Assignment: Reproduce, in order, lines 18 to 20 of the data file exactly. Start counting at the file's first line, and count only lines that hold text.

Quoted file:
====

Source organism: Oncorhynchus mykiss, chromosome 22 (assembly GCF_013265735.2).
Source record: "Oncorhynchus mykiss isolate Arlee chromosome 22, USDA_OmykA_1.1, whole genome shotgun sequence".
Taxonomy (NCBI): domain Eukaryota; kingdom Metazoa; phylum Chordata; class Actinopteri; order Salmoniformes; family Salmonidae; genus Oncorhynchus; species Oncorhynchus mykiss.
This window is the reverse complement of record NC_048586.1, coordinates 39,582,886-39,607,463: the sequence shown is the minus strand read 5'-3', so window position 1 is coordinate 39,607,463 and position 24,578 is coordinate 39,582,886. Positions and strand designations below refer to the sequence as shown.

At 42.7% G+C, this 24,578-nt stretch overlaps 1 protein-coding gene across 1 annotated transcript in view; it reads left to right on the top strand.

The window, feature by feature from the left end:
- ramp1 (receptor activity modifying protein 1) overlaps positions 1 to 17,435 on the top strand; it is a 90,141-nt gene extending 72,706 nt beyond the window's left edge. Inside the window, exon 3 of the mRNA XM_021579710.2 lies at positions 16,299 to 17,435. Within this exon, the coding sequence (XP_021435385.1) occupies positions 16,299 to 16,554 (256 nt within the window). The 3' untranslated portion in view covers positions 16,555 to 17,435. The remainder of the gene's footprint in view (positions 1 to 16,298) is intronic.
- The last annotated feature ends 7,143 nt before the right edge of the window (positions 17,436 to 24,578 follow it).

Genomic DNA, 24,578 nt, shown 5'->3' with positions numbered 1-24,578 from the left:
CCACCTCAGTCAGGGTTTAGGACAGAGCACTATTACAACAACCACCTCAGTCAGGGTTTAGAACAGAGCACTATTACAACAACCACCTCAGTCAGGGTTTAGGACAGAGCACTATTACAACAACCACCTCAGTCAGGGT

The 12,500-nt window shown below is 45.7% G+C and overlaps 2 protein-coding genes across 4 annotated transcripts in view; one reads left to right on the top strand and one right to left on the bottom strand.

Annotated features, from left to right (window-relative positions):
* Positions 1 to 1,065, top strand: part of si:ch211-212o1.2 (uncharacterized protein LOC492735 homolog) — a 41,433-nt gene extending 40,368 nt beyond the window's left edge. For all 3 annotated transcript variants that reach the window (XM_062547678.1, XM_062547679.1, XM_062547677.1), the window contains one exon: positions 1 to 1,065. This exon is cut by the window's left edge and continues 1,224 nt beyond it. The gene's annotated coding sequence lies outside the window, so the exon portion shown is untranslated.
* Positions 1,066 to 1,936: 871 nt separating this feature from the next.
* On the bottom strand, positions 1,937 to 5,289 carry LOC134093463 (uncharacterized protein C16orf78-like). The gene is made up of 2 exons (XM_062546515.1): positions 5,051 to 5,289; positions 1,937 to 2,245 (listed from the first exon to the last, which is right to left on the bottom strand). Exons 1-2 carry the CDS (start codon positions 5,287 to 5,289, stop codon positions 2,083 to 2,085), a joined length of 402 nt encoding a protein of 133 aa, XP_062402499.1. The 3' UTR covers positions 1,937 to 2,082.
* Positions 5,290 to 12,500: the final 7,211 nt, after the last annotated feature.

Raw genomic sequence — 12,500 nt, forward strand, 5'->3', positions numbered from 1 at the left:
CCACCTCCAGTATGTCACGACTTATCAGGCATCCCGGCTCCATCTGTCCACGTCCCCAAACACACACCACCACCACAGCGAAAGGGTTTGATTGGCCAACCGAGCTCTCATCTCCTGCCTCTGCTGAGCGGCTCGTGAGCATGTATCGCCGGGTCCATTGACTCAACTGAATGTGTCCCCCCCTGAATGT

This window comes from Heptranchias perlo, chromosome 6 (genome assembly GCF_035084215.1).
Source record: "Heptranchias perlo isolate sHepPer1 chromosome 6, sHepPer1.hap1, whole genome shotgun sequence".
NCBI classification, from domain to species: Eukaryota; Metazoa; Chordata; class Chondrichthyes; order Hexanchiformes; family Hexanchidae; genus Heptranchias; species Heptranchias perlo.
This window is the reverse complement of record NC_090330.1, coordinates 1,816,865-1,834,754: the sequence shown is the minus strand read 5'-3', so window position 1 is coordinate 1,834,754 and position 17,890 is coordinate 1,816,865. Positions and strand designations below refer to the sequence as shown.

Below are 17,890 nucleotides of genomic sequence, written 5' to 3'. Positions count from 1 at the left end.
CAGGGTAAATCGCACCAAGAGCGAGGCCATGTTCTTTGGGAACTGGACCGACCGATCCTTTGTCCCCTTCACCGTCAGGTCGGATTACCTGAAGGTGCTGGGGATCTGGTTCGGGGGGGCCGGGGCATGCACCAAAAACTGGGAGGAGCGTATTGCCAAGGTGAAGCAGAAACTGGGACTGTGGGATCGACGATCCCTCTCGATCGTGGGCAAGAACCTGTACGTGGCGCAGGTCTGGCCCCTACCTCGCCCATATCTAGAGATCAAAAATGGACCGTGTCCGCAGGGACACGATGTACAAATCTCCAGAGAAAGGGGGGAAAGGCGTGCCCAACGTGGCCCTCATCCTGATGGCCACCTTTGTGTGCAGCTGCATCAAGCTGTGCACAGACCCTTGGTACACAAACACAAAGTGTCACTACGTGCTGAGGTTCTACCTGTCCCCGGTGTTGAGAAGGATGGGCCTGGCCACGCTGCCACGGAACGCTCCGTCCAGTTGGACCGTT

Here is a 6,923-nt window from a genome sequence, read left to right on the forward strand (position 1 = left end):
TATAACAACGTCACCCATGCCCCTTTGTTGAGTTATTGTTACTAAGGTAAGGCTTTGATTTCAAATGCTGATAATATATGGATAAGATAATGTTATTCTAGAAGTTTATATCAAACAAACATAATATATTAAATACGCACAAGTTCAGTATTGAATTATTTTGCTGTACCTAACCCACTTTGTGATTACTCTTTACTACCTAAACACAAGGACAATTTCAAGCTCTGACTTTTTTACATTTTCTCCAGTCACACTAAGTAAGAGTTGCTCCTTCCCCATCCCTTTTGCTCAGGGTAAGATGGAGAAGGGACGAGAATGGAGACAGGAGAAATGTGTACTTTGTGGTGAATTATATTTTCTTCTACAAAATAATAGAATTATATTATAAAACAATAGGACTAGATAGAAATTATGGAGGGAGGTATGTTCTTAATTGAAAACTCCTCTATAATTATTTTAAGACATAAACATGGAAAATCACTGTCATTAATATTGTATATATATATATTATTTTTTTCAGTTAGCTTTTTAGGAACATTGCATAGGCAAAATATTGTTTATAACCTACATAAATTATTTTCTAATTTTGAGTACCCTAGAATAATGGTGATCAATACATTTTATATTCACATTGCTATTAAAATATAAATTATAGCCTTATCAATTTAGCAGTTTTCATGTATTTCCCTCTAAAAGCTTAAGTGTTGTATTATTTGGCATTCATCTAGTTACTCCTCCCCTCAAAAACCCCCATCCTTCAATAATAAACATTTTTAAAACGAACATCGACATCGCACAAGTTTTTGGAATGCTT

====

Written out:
CCACCTCCAGTATGTCACGACTTATCAGGCATCCCGGCTCCATCTGTCCACGTCCCCAAACACACACCACCACCACAGCGAAAGGGTTTGATTGGCCAACCGAGCTCTCATCTCCTGCCTCTGCTGAGCGGCTCGTGAGCATGTATCGCCGGGTCCATTGACTCAACTGAATGTGTCCCCCCCTGAATGT

This window comes from Heptranchias perlo, chromosome 6 (genome assembly GCF_035084215.1).
Source record: "Heptranchias perlo isolate sHepPer1 chromosome 6, sHepPer1.hap1, whole genome shotgun sequence".